This reconstruction has the length value further increased to 0.02. The holes from previous image are still present here. If the two images are looked upon closely one will observe that the later image is not as smooth as the former, because of surface irregularities (point outliers participating in the surface reconstruction).

On further increasng the length value to 0.05, new holes are being introcduced at bunny's foot. There are several outliers near the hole at its lower ear which have becomeclearly visible now. Increasing the length value may fill up a few holes but after some extent it starts introducing irregularities.

The vertices can be connected not only according to the vertex length but also on the basis of angle between their normals. The default value of this parameter is 0.15, which was used in the dafault reconstruction. The one used here is 0.1, little reduced to cover more and more points. It is observed in the reconstruction that the number of holes have been reduced as compared to the default one. The size of holes have also been reduced.

Upon further reducing the value to 0.05, the holes at bunny's legs have vanished, but the one at its ear and foot still prevail.

Still decreased value to 0.02 introduces outliers at the ear. The one big hole at bunny's feet appear filled but new holes also have been introduced where there were no holes.

Increasing the value of angle reduces the number of vertices participating in the formation of edges. Here when the value of parameter is increased to 0.2, new holes are inroduced.

This is the reconstruction when the value of the view weight parameter is reduced to 0.5. There is not much difference except the size of holes which have been reduced a little.

Upon increasing the weighting factor the number of holes has increased because the way in which the factor is used in formula (see VripPack parameter's introduction) increases the gradient of weightage.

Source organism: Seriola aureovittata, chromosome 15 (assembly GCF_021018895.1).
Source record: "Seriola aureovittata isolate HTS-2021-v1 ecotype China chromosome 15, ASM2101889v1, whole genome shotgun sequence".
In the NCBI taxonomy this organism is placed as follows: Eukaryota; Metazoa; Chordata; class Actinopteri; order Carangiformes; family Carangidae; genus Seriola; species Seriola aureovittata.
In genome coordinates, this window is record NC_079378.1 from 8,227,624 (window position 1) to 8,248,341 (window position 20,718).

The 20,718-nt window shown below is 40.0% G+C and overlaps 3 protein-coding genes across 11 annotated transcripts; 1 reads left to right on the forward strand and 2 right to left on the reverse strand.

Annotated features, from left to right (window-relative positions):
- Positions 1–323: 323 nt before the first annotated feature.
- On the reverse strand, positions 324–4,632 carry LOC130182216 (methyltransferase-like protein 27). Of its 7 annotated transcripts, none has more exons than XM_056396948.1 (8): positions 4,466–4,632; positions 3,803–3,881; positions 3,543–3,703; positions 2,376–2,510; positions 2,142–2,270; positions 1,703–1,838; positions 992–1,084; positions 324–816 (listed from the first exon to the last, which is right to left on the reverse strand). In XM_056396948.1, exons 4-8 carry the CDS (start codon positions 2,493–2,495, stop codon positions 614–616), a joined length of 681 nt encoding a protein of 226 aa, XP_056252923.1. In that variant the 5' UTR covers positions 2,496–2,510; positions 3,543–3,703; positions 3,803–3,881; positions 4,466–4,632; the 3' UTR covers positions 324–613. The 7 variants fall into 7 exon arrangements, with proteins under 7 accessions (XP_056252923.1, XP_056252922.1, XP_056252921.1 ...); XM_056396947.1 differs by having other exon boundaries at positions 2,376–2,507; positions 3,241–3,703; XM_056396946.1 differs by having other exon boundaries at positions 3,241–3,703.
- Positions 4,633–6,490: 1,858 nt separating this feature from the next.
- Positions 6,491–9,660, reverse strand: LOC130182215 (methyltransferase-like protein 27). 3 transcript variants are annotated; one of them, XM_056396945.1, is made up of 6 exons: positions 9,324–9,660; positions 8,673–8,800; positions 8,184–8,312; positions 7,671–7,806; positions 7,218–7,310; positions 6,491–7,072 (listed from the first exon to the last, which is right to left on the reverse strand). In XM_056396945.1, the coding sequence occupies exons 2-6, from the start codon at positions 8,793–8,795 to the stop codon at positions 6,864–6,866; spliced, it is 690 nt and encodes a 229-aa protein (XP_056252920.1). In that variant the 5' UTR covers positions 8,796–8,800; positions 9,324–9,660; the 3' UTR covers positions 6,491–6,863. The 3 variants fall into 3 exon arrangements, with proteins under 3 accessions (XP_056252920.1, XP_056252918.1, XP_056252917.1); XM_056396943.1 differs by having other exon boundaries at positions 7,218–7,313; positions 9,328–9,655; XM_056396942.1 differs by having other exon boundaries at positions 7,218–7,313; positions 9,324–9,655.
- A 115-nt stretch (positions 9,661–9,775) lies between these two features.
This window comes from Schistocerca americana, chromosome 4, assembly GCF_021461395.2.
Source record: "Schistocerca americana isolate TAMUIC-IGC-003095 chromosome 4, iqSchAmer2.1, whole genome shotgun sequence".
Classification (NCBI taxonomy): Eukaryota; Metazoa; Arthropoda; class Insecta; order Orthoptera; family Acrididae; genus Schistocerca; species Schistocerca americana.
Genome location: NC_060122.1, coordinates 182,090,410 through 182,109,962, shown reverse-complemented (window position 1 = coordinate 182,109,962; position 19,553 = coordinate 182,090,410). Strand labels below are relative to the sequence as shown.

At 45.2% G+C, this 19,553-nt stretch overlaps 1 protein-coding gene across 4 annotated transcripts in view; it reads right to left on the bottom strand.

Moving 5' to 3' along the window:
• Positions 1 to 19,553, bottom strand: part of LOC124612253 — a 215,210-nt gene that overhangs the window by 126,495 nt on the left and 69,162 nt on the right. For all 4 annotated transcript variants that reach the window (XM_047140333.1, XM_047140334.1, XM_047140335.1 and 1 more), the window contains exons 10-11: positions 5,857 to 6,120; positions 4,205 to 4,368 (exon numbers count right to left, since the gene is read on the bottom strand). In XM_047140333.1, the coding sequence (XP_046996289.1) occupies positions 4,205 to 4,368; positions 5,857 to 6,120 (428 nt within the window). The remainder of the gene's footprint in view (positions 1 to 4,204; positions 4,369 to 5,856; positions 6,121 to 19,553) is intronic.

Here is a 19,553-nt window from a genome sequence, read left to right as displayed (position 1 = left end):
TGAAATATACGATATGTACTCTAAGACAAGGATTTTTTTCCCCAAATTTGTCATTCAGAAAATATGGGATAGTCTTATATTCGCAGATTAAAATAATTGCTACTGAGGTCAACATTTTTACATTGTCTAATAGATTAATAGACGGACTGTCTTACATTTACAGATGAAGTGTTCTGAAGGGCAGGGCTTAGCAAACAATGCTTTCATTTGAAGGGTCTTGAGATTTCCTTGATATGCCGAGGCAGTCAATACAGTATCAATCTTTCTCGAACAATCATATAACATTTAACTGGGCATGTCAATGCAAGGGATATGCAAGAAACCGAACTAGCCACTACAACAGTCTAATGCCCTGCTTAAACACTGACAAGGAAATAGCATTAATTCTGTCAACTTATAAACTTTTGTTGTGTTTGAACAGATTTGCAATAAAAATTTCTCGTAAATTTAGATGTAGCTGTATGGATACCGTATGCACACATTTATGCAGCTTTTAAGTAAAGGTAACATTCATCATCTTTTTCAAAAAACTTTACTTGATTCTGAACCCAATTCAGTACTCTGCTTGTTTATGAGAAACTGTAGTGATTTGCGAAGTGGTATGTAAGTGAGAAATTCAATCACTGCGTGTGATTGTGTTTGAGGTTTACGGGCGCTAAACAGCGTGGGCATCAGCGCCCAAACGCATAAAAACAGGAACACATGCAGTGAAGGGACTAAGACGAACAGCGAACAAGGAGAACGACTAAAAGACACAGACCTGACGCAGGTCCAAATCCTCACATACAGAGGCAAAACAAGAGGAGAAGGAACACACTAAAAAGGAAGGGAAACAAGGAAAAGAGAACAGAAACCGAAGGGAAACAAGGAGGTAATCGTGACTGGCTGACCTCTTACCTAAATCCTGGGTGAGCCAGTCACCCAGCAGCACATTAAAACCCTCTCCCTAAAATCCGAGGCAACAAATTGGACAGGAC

Boundry weight has two parameter which can be altered, boundry weight exponent and boundry weight steps. The default value of the exponent is 1 and of steps is 8.

The above image is a reconstruction where the exponent value has been reduced to 0 and the steps is left intact. This assigns equal weight to all the vertices and hence we can notice the irregularities which are introcduced here. Size of the holes have also been affected.

Upon resetting the exponent to 1 and setting the steps to 1. No visible difference except for the little smoothness.

The exponent value is still 1 but the steps have been increased to 64. The size of the holes have been affected. The holes at the bunny's legs have increased a little. I can be concluded from this that the increasing gradient of weight may result in fine image but may also introduce holes after some threshold.

The exponent value is further increased to 16 and step left intact. The last few parameter changes have done nothing more than increasing the gradient. If the images are looked closely the ones in which the gradient is steeper appear more smooth than the ones with less gradient, but due to difference in weighting factor more and more vertices fail to participate in the formation of surface leaving holes or altering their shapes and sizes.

One can not define an optimal set of parameter value which will work in all image scans. The parameter need to be chnaged according to the image scan and they may vary from image to image. Choosing appropriate parameter value should be the task of the user.